Different brains process numbers differently: Structural bases of individual differences in spatial and nonspatial number representations
SourceJournal of Cognitive Neuroscience, 26, 4, (2014), pp. 768-776
Article / Letter to editor
Display more detailsDisplay less details
SW OZ DCC CO
Donders Centre for Cognitive Neuroimaging
Journal of Cognitive Neuroscience
Subject111 000 Intention & Action; Action, intention, and motor control; DI-BCB_DCC_Theme 2: Perception, Action and Control
A dominant hypothesis on how the brain processes numerical size proposes a spatial representation of numbers as positions on a "mental number line." An alternative hypothesis considers numbers as elements of a generalized representation of sensorimotor-related magnitude, which is not obligatorily spatial. Here we show that individuals' relative use of spatial and nonspatial representations has a cerebral counterpart in the structural organization of the posterior parietal cortex. Interindividual variability in the linkage between numbers and spatial responses (faster left responses to small numbers and right responses to large numbers; spatial-numerical association of response codes effect) correlated with variations in gray matter volume around the right precuneus. Conversely, differences in the disposition to link numbers to force production (faster soft responses to small numbers and hard responses to large numbers) were related to gray matter volume in the left angular gyrus. This finding suggests that numerical cognition relies on multiple mental representations of analogue magnitude using different neural implementations that are linked to individual traits.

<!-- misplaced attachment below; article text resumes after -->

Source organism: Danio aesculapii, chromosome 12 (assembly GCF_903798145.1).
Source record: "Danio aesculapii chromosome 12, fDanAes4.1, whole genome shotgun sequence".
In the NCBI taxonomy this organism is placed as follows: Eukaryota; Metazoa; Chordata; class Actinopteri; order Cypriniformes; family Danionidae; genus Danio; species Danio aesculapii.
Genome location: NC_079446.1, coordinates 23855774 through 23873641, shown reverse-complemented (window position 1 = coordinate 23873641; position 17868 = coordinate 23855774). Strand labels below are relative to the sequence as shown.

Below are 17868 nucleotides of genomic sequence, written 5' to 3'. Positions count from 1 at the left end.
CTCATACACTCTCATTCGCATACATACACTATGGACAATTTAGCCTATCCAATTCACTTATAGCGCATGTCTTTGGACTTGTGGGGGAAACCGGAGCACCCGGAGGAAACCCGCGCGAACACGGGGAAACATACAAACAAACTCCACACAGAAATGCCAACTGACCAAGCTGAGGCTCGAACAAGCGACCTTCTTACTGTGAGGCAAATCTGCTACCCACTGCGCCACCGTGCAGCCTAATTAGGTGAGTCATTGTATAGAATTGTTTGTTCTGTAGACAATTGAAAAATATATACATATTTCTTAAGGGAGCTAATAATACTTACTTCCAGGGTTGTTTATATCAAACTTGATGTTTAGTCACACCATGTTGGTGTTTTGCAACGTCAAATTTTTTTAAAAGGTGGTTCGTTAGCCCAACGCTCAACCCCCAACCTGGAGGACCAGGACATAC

Upload full text
Use your RU credentials (u/z-number and password) to log in with SURFconext to upload a file for processing by the repository team.